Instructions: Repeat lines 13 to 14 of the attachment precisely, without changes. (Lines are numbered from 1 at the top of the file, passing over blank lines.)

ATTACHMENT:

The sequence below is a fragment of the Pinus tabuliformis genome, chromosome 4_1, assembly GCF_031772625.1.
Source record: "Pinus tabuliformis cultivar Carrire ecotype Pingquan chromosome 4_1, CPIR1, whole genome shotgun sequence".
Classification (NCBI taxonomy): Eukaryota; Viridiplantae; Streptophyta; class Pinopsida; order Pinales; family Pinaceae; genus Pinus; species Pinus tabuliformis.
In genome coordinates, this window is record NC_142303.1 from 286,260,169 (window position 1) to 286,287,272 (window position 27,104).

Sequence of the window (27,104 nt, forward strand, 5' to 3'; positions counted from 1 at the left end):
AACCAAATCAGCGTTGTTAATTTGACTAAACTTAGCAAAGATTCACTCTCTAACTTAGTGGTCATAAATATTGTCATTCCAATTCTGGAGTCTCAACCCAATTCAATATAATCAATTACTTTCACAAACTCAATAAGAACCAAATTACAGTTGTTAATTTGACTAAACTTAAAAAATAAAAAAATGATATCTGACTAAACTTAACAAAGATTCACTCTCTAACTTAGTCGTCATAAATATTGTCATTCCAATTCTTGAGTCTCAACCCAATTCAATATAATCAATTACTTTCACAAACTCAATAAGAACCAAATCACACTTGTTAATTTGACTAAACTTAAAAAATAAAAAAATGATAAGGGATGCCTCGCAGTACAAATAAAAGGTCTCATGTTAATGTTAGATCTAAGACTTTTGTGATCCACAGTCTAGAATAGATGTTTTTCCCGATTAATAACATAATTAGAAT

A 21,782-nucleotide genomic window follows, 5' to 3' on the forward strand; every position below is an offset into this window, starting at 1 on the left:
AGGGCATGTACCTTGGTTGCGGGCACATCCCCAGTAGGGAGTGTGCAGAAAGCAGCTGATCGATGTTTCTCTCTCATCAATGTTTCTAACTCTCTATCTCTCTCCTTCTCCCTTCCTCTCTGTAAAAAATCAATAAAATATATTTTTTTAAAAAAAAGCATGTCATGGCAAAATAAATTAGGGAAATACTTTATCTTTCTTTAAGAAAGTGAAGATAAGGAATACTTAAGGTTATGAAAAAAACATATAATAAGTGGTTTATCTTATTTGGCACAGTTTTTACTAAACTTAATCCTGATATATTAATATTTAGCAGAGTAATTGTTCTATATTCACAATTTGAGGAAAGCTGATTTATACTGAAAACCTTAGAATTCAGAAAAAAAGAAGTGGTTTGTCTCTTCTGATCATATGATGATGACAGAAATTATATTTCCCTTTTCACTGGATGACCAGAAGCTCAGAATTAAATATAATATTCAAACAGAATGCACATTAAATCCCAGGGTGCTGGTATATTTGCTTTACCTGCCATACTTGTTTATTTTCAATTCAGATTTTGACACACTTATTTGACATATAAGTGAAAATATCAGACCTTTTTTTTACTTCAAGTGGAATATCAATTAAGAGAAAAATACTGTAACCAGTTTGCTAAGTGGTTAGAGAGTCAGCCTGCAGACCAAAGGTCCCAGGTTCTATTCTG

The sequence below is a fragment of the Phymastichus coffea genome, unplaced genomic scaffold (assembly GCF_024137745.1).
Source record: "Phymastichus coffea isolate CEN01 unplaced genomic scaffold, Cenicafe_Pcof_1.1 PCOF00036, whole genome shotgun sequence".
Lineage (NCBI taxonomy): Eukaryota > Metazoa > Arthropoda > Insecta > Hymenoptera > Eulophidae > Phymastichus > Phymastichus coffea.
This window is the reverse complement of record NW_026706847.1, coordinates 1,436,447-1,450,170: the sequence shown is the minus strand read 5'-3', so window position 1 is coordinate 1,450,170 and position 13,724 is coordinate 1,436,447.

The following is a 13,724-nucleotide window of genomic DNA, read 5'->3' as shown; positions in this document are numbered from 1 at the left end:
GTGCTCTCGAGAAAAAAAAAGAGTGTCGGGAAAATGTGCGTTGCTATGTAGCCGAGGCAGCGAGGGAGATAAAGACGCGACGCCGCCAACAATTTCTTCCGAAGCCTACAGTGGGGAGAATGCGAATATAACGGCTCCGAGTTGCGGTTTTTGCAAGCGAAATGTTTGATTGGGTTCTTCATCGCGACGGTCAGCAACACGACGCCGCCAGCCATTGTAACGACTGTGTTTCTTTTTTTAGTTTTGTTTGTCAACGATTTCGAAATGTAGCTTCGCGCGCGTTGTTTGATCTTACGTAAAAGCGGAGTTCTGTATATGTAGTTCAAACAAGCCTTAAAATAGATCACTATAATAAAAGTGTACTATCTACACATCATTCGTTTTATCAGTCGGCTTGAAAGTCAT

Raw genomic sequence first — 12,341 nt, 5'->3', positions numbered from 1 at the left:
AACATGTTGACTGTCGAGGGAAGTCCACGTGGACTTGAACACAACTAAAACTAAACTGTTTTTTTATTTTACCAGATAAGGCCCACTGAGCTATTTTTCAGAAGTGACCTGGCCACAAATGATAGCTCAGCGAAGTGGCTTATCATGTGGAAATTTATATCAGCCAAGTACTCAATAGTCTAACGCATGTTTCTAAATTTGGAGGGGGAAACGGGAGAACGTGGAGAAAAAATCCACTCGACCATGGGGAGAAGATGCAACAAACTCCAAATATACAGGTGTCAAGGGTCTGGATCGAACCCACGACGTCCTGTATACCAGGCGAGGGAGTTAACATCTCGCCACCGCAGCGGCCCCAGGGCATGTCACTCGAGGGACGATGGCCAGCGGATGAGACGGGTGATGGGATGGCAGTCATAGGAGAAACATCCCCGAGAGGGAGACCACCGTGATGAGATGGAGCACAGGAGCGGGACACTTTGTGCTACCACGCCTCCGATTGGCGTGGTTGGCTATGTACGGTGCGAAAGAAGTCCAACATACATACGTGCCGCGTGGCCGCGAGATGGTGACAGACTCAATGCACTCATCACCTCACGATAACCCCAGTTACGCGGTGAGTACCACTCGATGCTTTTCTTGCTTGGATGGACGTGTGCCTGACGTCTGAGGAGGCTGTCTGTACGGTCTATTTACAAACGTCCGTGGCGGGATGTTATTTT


The following is a 13,724-nucleotide window of genomic DNA, read 5'->3' as shown; positions in this document are numbered from 1 at the left end:
GTGCTCTCGAGAAAAAAAAAGAGTGTCGGGAAAATGTGCGTTGCTATGTAGCCGAGGCAGCGAGGGAGATAAAGACGCGACGCCGCCAACAATTTCTTCCGAAGCCTACAGTGGGGAGAATGCGAATATAACGGCTCCGAGTTGCGGTTTTTGCAAGCGAAATGTTTGATTGGGTTCTTCATCGCGACGGTCAGCAACACGACGCCGCCAGCCATTGTAACGACTGTGTTTCTTTTTTTAGTTTTGTTTGTCAACGATTTCGAAATGTAGCTTCGCGCGCGTTGTTTGATCTTACGTAAAAGCGGAGTTCTGTATATGTAGTTCAAACAAGCCTTAAAATAGATCACTATAATAAAAGTGTACTATCTACACATCATTCGTTTTATCAGTCGGCTTGAAAGTCAT